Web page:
At home there's a lot going on, all in Wik Mungkan. Families are dropping by to have a yarn (and see what BB's family brought back from the weekend's hunting). BB's family is having bullock tonight, one of BB's favourites. BB's tired after a big school day and the big weekend, and starts nodding off straight after a feed. 'Ah my boy – go have a ‘swim’ (wash) and sleep,' his mum tells him, in Wik Mungkan. And that's what BB does.

NB. In Aurukun, ‘swim’ has a different meaning from Standard Australian English. It refers to being in water, including when bathing or washing yourself.

Find out more about Traditional languages and where they are.

Meet Emma: English language learner, speaker of new contact language, Kriol, and continuously adding knowledge of traditional languages

In this community, community members are connected with one or more of the eight Traditional language groups associated historically with this place. These languages are spoken to varying extent down the generations, and so are all being revitalised, learned and taught here with the assistance of the local Aboriginal language centre. Locals speak a New Language, a creole called Kriol, from birth and as their main language, which is also spoken throughout the region. SAE is learned as an additional language when children go to school.

As soon as Emma gets up in the morning, she’s helping her mum, making sure the little kids all have a feed and telling them to get ready for kindy and school, in Kriol. She walks to school with three friends (who she calls sista, mami and gagu in Kriol) and they tell each other the gossip from around the community, again in Kriol. On the way, her mami sees her elderly gagu and they chat in Wubuy for a minute or so – Emma and her other friend can pick up on this (Traditional) Language a bit, as they hear it spoken quite a lot in some families.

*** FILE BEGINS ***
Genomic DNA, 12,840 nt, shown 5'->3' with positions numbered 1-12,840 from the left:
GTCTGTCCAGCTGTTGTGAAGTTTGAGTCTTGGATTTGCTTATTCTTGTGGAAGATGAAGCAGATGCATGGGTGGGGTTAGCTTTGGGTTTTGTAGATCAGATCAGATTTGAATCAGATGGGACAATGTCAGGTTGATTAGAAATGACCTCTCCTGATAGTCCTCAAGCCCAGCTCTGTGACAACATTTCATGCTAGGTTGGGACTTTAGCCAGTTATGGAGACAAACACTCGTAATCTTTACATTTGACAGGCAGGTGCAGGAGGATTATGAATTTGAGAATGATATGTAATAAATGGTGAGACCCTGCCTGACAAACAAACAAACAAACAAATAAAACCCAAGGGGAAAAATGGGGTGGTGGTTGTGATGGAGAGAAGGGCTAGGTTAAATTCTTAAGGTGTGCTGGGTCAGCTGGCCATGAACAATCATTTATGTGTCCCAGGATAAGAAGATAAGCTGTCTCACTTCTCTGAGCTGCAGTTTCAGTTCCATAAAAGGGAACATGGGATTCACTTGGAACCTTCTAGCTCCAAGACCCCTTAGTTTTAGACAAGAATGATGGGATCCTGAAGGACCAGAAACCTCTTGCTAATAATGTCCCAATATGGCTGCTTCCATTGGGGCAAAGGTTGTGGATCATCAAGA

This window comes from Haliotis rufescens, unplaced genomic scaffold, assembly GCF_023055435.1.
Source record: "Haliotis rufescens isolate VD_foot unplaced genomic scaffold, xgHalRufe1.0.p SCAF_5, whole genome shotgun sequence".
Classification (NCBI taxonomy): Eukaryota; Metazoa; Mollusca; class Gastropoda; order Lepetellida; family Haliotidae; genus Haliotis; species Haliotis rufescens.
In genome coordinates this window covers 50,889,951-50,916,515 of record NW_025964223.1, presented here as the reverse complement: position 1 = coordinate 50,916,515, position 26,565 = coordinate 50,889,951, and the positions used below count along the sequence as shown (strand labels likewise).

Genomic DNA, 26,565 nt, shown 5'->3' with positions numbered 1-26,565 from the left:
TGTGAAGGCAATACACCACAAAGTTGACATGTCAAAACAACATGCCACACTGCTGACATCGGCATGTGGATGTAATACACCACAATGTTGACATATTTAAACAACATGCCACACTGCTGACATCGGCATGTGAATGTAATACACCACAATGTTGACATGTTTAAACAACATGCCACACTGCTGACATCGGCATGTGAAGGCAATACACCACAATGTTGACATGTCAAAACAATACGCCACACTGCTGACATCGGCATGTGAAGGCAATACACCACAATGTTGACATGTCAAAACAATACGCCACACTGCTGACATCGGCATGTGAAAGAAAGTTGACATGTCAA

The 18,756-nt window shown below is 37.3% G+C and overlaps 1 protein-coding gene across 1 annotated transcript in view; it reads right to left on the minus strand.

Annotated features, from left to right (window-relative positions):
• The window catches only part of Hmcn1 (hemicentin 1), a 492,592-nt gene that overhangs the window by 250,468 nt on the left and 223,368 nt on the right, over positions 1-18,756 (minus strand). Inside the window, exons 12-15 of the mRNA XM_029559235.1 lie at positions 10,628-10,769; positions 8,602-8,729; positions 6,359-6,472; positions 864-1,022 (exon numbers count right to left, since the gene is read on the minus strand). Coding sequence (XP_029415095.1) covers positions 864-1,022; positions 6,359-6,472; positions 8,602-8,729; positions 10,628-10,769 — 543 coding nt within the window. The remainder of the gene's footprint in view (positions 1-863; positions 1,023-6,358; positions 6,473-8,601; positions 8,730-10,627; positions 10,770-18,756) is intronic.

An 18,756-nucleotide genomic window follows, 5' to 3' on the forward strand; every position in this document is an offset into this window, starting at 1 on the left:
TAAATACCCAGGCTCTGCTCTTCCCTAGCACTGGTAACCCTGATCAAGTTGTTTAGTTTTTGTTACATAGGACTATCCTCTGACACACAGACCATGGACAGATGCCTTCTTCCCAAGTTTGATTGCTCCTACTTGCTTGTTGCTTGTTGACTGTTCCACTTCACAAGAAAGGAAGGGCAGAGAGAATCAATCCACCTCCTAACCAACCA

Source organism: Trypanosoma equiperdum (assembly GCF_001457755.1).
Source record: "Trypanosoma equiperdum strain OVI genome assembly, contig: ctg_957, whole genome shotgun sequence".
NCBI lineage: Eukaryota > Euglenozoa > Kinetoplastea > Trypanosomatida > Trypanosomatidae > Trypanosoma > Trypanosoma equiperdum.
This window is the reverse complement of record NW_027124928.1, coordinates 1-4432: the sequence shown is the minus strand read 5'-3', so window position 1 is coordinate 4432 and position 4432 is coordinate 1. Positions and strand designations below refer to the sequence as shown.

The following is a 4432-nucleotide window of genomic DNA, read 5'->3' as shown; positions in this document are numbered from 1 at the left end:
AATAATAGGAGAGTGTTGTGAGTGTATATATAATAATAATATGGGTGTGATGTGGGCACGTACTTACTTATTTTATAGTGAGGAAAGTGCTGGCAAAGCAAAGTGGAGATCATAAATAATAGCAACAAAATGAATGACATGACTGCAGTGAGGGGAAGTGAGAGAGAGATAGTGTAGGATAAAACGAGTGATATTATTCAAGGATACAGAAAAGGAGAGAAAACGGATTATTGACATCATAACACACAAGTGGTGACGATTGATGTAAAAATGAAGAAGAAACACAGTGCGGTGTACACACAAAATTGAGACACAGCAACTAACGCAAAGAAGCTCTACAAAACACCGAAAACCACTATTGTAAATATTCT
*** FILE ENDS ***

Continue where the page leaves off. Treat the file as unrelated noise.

At school, the Munanga staff all speak English. The Blekbala staff all speak Kriol and English and they know a lot or a bit (depending on their families) of some of the main Traditional Languages that are represented in the community. Emma’s Munanga teachers try hard, but many kids get tired and bored probably because they don't always understand school English right through and sometimes they get restless. This annoys Emma and she growls them hard, in Kriol. Her auntie goes to the school once a week and teaches the little kids lessons in Marra, one of the main Traditional Languages. Her auntie explains anything they can’t understand in Kriol.

After school Emma and her friends catch up on the day’s events in Kriol while they walk to the store (where they say a few words of English to the Munanga there at the counter), then they walk around town for a bit. A few people handsign to the girls about where they’re headed and what they’ve got (and they signal ‘dijei en najing’ back). The girls get a lift out to a nearby fishing spot with family (everybody telling stories all the way in Kriol). They fish and cook their catch on the coals. Emma knows ‘language’ names for many fish and plants, because that’s what they’re called in Kriol nowadays, but many originally came from Marra.